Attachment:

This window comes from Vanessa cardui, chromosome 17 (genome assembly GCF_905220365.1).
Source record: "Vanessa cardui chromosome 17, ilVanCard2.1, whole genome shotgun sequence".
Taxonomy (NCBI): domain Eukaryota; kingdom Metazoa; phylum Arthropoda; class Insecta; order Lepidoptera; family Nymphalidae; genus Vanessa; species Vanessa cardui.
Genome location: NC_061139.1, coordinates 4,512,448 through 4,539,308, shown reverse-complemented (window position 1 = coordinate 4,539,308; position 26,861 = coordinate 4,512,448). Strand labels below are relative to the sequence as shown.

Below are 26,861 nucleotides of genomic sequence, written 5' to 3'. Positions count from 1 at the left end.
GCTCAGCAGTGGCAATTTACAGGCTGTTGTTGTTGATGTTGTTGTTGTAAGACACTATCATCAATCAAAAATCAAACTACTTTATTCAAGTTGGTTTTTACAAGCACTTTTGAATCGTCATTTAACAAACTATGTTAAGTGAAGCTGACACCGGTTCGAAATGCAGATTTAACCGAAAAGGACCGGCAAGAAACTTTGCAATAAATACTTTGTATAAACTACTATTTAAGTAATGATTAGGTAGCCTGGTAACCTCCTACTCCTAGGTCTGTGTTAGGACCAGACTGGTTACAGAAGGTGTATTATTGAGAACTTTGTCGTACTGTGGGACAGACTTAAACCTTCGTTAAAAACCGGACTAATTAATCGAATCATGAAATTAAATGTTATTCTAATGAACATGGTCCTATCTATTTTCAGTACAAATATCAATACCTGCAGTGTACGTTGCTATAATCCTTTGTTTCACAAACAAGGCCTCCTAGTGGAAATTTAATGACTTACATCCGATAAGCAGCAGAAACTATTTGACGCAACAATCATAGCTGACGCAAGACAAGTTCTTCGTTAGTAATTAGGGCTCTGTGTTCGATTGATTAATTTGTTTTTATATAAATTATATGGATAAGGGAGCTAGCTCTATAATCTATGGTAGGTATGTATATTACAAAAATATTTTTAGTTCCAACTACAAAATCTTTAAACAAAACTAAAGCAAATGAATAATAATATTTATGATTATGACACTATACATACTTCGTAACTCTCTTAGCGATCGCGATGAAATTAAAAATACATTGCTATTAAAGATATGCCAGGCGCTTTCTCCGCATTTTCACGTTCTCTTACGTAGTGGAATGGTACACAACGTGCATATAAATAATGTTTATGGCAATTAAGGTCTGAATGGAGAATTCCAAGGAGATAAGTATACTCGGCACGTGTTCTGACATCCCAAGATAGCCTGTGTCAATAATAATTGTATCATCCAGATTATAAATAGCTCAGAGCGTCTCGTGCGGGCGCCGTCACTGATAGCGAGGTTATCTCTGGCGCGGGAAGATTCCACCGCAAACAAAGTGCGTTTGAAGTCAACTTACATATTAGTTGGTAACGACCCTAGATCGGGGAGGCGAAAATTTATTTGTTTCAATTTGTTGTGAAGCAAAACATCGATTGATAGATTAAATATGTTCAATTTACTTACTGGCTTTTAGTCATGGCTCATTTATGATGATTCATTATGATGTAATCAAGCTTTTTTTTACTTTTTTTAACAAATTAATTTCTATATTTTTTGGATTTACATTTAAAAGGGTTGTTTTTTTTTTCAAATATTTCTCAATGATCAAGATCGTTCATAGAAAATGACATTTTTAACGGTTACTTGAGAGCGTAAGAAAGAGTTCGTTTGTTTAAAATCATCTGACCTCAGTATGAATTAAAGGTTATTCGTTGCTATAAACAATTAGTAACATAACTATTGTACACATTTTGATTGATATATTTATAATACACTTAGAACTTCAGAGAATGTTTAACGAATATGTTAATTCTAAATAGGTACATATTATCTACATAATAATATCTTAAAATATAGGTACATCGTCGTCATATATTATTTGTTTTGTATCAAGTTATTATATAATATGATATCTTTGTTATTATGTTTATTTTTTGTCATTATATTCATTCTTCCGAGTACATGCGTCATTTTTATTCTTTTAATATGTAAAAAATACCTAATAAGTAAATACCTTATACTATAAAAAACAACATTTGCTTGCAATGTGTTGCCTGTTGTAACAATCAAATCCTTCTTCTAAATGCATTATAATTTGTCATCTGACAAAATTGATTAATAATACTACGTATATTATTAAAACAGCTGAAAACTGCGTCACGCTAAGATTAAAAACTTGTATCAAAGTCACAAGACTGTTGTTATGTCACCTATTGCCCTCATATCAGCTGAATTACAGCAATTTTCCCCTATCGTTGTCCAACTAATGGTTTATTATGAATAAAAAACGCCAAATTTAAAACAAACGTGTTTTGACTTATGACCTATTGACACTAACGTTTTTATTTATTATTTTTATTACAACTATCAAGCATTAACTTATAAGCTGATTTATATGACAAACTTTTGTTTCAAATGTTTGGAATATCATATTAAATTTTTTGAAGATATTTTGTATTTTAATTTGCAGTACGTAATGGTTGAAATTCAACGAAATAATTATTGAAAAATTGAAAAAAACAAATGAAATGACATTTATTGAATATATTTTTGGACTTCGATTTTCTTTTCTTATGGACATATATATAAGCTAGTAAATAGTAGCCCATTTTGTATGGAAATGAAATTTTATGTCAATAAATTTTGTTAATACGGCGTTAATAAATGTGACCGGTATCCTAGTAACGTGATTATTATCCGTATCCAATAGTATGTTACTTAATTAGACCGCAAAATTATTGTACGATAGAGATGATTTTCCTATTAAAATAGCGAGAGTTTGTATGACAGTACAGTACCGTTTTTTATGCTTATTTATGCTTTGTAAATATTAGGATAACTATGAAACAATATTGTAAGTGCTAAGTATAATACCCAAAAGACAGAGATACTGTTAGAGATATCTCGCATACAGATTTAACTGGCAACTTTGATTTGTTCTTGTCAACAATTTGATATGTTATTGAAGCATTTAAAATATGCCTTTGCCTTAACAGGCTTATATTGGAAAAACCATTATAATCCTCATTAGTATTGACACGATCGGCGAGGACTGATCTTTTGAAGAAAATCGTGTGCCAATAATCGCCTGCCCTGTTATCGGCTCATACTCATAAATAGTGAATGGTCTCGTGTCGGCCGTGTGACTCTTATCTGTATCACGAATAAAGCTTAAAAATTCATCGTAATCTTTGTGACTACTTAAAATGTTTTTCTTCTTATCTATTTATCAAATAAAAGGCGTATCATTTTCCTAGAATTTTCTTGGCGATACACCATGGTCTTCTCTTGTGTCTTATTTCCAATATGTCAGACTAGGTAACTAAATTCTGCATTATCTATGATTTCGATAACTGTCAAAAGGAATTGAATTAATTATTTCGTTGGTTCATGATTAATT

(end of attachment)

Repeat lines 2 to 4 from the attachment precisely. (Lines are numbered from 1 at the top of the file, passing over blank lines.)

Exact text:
Source record: "Vanessa cardui chromosome 17, ilVanCard2.1, whole genome shotgun sequence".
Taxonomy (NCBI): domain Eukaryota; kingdom Metazoa; phylum Arthropoda; class Insecta; order Lepidoptera; family Nymphalidae; genus Vanessa; species Vanessa cardui.
Genome location: NC_061139.1, coordinates 4,512,448 through 4,539,308, shown reverse-complemented (window position 1 = coordinate 4,539,308; position 26,861 = coordinate 4,512,448). Strand labels below are relative to the sequence as shown.